Having struggled for years to gain the credibility its larger Taiwanese foundry rivals enjoy, Chartered Semiconductor Manufacturing Ltd. is taking more aggressive measures to polish up its image, and in the process boost its bottom line.
Chartered last week outlined a plan to cut costs and restore profits that centers on closing older fab lines and pushing leading-edge technologies, while securing a larger stake in China's emerging foundry market.
The Singapore company is hoping an emphasis on advanced processes will attract strategic partners and bring in more "first source" designs that carry higher average selling prices and margins. A $120 million investment announced last year to codevelop 90nm technology with IBM Corp. will go a long way toward that goal, said president and chief executive, Chia Song Hwee.
By the end of 2004, Chartered expects at least half of its capacity will be in 0.18-micron or smaller geometries, up from 15% in 2002. As much as 26% of revenue will be from 0.13-micron, up from just 1% at the end of last year. This shift will take place without new capacity additions or changes to its $275 million 2003 capital spending plan.
"In order for us to have room to grow, we have to resize the capacity of older technologies," Chia said in an interview with EBN. "We are reducing mature capacity in order to make room for growth in 0.18- and 0.13-micron."
The first step will be to phase out Fab 1, a 6-in. wafer factory, and consolidate production into Fab 2 by March 2004. Fab 1 has a capacity of 15,000 wafers per month, processed at 0.5-micron and larger geometries. Fab 2, with capacity of 43,000 8-in. wafers per month, uses 0.5- and 0.35-micron processes.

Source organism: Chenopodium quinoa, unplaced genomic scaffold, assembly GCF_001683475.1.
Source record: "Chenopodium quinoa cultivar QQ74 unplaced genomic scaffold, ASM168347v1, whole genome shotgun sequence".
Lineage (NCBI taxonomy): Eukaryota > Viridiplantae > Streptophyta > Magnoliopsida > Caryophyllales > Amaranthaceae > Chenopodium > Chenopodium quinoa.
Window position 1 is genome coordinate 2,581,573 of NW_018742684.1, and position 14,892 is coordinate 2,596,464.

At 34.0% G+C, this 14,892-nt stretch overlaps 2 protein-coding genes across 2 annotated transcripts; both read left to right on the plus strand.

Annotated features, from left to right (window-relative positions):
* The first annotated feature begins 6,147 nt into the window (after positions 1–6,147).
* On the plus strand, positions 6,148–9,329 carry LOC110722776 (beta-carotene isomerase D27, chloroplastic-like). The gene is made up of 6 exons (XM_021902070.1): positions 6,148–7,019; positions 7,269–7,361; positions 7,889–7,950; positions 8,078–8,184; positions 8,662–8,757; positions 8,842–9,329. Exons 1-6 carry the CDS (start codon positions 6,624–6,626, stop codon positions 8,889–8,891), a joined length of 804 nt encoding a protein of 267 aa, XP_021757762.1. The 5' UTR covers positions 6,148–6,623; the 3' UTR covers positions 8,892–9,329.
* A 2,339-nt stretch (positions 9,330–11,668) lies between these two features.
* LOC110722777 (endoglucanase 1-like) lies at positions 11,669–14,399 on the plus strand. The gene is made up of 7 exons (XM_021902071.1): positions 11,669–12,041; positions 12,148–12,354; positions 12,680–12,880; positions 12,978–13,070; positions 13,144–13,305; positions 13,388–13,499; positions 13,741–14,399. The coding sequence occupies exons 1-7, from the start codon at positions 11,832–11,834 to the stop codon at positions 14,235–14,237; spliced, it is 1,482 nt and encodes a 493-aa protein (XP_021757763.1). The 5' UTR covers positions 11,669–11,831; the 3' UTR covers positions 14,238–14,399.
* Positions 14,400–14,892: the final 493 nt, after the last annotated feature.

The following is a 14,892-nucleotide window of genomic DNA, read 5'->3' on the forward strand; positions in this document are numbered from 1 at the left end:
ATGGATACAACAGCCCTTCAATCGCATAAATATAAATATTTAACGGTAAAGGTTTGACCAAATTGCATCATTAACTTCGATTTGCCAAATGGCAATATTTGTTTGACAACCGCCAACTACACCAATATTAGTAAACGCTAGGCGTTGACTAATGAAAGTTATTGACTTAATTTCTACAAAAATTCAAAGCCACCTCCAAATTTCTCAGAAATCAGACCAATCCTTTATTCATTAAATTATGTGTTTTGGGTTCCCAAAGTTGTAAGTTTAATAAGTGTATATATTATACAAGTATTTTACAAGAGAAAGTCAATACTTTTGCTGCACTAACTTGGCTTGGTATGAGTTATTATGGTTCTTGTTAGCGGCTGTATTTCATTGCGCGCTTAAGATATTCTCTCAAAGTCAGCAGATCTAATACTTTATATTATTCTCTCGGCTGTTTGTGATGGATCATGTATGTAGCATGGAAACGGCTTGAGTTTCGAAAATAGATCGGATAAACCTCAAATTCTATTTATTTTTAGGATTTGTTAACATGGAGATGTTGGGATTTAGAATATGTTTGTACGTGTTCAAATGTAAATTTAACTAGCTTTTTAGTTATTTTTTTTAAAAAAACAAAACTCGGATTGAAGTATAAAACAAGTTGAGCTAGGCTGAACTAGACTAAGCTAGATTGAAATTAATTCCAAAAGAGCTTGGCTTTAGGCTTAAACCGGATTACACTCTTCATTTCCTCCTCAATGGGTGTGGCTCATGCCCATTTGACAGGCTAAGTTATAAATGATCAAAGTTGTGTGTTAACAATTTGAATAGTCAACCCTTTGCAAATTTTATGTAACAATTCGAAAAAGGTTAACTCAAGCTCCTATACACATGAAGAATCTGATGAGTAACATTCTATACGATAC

Chartered will look to either sell the Fab 1 equipment to a foundry in China, or exchange it for an equity stake. The company has a small stake in Semiconductor Manufacturing Internional Corp. (SMIC), Bejing. Chia said Chartered is in discussions with potential partners to extend its reach beyond SMIC, but declined to say more.
A joint venture with an established Chinese foundry could be lucrative and would bring a more rapid return on investment than a start-up deal, which could take years to get off the ground, said Len Jelinek, an analyst at iSuppli Corp., El Segundo, Calif.
Meanwhile, closing Fab 1 will bring Chartered's leading-edge capacity mix by revenue closer to parity with rivals Taiwan Semiconductor Manufacturing Co. Ltd. and United Microelectronics Corp.
The company recently stepped up its effort to make pre-qualified IP, libraries, and EDA tools readily available for its advanced processes, and will spend three-times more on this in 2003 than in 2002, Chia said, though he declined to quantify the investment.
This action alone won't make Chartered profitable, but it could shorten the time it takes for them to reach profitability," said Daniel Heyler, an analyst for Merrill Lynch, who is based in Hong Kong.
"It's tough to make money at 40% utilization," Heyler said. "The question is, can Chartered be operationally profitable at 60% utilization? It seems to me they should be able to."
Even then the company will face a new struggle: how to stand out in a growing field of players in the 0.18- and 0.13-micron arena, said iSuppli's Jelinek.
"Chartered has always had this problem of being the guy who was second fiddle," he said. "As they and others move farther down into the leading edge, they will continue putting in capacity that's going to drive a price war.
"How are these guys going to make money, which is what Chartered's problem has been all along," he asked.
Some analysts also wondered why Chartered isn't more aggressively shutting down older fab lines.
In some cases, Chia said, aging fabs can be converted to leading-edge processes for less than the cost of installing the same capacity on new equipment.
"We would only need to spend about $20 million to add 6,000 wafers of 0.18-micron output in Fab 3 vs. $120 million if we were to do so in fab 6," he said.
The capacity realignment is expected to result in annualized cost savings of $25 million. Chartered said it will take a one-time, pre-tax charge of $18 million to $22 million for the fab closure and layoff of 500 employees.